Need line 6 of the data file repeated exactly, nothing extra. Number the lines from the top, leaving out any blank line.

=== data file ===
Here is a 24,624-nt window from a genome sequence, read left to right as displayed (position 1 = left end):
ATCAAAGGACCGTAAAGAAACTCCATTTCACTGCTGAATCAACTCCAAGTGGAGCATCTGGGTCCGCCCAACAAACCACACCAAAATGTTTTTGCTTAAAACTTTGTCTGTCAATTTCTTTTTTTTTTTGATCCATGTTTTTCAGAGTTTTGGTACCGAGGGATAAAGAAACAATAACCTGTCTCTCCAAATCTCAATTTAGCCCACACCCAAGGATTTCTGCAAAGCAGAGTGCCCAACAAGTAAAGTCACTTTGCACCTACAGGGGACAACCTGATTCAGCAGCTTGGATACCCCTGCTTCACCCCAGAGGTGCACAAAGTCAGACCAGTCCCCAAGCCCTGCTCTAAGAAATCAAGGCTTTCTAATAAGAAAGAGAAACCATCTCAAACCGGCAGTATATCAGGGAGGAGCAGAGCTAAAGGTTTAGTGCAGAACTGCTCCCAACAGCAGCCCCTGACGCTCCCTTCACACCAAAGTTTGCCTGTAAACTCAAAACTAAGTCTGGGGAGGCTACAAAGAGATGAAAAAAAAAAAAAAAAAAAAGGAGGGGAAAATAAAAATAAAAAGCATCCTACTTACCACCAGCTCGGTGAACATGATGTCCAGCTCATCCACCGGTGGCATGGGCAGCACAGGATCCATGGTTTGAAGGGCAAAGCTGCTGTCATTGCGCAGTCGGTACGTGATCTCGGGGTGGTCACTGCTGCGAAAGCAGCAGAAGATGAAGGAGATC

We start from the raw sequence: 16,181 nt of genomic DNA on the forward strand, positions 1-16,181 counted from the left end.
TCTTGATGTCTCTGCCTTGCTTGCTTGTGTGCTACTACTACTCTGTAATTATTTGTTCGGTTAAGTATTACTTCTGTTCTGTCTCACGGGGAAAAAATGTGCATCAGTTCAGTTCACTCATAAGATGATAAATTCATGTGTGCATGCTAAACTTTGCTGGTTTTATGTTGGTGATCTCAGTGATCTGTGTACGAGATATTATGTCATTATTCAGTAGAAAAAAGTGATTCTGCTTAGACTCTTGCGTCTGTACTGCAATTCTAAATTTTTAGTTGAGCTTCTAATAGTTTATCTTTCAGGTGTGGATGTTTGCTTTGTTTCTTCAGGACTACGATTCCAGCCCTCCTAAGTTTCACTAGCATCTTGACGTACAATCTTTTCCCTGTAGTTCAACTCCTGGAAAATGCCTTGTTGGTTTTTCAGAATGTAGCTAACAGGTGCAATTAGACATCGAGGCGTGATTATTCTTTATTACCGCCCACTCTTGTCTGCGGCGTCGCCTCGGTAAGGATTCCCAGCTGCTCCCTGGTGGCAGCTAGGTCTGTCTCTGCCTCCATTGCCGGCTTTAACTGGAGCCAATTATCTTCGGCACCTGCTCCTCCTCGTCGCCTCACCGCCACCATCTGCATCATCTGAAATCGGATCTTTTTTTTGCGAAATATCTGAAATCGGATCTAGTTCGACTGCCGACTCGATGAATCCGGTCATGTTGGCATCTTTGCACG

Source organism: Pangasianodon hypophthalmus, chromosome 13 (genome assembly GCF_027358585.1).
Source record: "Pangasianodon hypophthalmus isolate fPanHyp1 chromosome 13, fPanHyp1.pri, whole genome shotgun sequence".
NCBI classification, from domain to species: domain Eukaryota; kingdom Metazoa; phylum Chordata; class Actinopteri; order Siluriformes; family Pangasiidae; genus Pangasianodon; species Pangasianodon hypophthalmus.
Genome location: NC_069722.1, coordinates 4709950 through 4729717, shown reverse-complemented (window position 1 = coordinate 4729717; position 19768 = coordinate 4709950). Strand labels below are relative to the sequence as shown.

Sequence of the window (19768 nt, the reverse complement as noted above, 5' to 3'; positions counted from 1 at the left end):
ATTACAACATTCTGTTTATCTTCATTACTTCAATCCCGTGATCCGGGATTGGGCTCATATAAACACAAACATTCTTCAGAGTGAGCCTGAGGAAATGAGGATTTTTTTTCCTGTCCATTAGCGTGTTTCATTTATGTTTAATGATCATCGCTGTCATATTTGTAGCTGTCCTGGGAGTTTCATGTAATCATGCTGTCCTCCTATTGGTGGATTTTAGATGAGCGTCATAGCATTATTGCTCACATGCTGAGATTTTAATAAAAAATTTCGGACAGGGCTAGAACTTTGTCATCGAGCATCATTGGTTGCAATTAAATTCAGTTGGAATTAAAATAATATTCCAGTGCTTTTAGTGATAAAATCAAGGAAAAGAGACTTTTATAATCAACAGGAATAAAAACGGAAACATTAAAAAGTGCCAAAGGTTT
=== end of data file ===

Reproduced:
Source record: "Pangasianodon hypophthalmus isolate fPanHyp1 chromosome 13, fPanHyp1.pri, whole genome shotgun sequence".